Neo-Traditional Greek Architecture
At the turn of the 20th century the quest for the definition of “greekness” and an authentic “greek” aesthetic led to a strong turn to traditional art and architecture. Coinciding with the dismissal of Neoclassicism as “too European” and the critical reception of modernism as “not local enough”, Greek architects and artists set out to find lessons of aesthetics in Byzantine temples and vernacular humble constructions.
Taking all through the 20th century, this involved key figures of folkloric studies, such as Angeliki Hadjimichali, as well as artists and architects, such as Aristotelis Zachos, Dimitris Pikionis and Aris Konstantinidis. Each with their own method and preoccupations managed to create noteworthy designs that re-interpreted and re-invented patterns and concepts borrowed from traditional Greek art and architecture.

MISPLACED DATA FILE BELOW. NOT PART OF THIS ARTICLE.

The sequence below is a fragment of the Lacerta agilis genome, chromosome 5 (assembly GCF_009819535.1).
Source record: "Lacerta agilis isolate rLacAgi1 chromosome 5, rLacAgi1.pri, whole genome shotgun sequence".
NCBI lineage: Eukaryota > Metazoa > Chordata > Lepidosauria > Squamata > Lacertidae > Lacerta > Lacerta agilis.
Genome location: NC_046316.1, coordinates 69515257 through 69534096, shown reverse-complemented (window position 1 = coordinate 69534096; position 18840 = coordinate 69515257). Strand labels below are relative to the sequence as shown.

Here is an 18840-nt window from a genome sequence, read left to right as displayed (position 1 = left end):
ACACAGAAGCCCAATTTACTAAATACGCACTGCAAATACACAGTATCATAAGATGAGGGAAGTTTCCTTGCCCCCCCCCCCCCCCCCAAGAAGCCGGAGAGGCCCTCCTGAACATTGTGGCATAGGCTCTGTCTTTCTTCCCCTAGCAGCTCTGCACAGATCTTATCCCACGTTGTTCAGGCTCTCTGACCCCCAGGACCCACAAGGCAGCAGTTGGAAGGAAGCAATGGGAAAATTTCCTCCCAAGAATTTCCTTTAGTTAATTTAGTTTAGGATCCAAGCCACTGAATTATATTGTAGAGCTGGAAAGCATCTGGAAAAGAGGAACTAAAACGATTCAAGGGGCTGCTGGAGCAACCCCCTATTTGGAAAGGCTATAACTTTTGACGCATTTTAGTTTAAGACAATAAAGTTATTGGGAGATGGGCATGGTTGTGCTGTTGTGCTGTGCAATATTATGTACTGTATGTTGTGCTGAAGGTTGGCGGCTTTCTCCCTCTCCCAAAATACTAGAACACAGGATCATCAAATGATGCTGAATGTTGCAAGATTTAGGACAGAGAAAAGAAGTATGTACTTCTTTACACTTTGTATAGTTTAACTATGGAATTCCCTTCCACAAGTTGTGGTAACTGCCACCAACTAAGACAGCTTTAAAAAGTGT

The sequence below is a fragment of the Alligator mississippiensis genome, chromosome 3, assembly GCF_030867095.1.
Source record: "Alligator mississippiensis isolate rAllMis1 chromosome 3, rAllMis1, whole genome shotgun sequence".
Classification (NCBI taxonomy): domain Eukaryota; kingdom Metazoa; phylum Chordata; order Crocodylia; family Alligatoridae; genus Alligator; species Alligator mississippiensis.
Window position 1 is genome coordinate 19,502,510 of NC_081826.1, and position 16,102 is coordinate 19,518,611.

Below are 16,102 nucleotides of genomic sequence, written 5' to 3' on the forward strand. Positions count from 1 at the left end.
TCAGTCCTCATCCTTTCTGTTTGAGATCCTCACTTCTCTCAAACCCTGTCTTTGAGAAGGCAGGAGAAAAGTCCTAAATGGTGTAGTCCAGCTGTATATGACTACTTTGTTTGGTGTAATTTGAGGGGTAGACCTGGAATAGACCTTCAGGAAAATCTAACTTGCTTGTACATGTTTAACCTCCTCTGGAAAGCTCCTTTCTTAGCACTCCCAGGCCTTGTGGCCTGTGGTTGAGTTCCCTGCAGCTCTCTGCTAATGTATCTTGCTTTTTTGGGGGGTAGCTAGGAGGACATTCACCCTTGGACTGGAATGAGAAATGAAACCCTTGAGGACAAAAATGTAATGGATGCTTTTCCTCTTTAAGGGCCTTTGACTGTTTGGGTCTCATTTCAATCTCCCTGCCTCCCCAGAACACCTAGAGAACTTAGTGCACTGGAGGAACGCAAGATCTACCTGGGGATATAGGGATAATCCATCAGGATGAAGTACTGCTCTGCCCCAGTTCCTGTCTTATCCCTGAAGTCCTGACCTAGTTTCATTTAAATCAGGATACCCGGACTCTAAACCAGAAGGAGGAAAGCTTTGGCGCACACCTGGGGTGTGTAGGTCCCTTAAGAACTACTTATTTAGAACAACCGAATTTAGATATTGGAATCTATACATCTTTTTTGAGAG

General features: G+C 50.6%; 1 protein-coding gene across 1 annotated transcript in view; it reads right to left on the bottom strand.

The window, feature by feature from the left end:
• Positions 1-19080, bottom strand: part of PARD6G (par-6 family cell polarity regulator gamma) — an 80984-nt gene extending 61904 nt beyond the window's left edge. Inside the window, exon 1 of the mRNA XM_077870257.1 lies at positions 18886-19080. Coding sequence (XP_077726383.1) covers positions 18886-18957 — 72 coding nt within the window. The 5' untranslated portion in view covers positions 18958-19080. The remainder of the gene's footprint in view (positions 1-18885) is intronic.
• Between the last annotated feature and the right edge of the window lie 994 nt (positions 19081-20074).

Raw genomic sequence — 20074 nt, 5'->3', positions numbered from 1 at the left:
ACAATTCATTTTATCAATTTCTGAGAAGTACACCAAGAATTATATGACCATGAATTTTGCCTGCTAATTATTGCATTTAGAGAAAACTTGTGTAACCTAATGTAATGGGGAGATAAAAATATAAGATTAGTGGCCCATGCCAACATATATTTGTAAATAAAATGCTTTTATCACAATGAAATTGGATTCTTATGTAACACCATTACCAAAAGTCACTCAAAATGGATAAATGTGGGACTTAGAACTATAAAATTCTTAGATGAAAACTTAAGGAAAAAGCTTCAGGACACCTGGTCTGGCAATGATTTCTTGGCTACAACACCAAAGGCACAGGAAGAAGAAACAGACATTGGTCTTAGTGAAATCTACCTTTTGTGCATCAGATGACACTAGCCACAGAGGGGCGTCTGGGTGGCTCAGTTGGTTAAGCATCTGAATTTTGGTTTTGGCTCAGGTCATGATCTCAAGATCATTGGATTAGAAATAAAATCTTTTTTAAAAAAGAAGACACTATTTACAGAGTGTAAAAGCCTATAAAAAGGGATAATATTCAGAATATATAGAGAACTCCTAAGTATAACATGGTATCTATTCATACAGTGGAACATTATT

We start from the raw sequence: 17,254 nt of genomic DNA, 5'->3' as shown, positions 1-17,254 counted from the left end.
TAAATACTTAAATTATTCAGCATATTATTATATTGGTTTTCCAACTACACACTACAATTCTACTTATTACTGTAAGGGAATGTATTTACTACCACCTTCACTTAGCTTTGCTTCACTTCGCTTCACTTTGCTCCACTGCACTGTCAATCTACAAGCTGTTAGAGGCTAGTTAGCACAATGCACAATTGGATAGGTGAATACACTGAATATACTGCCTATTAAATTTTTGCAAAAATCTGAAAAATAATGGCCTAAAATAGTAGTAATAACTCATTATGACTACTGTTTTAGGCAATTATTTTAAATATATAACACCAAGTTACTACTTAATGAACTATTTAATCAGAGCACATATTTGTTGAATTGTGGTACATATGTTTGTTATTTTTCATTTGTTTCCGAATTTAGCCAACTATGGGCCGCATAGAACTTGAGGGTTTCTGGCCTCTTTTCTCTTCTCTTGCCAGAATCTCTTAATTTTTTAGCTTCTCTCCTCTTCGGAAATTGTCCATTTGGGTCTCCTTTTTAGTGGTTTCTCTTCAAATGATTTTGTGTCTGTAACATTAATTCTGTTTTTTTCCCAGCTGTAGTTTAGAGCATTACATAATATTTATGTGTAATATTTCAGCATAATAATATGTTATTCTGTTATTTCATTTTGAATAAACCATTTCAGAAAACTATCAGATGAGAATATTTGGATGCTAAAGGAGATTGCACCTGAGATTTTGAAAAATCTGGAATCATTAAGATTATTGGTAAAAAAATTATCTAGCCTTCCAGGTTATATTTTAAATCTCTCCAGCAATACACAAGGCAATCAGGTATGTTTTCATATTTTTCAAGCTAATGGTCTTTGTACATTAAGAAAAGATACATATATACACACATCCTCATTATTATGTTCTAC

Walk in a nutshell
The walk visits several of these works, along with locations in the center of the city that could be considered as an inspiration to the previous. This route emphasises the importance of tradition for 20th century greek architecture and attempts to show how contemporary quotidian culture still echoes a similar logic.
Walk duration: approx. 3 hours
Difficulty level: Easy
Areas covered: Syntagma, Plaka, Monastiraki
Meeting point: Syntagma square, by the central fountain (map here). Look for the docent carrying a Big Olive handbag
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“Every man’s work, whether it be literature or music or picture or architecture or anything else, is always a portrait of himself”
– Samuel Butler